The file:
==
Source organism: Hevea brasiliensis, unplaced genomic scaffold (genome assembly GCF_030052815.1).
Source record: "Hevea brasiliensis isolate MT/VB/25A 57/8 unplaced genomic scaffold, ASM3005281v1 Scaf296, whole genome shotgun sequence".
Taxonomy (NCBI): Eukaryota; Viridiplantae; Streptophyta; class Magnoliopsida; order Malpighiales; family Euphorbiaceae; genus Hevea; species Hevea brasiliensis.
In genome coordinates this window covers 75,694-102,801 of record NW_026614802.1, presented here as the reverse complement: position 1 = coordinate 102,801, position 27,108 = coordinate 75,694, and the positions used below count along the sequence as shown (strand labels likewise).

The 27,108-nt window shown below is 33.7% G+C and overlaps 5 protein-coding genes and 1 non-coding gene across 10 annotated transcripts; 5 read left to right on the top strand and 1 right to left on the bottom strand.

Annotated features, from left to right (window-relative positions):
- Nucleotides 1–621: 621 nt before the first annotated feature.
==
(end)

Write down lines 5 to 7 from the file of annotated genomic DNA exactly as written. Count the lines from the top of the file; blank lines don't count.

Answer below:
The 27,108-nt window shown below is 33.7% G+C and overlaps 5 protein-coding genes and 1 non-coding gene across 10 annotated transcripts; 5 read left to right on the top strand and 1 right to left on the bottom strand.

Annotated features, from left to right (window-relative positions):
- Nucleotides 1–621: 621 nt before the first annotated feature.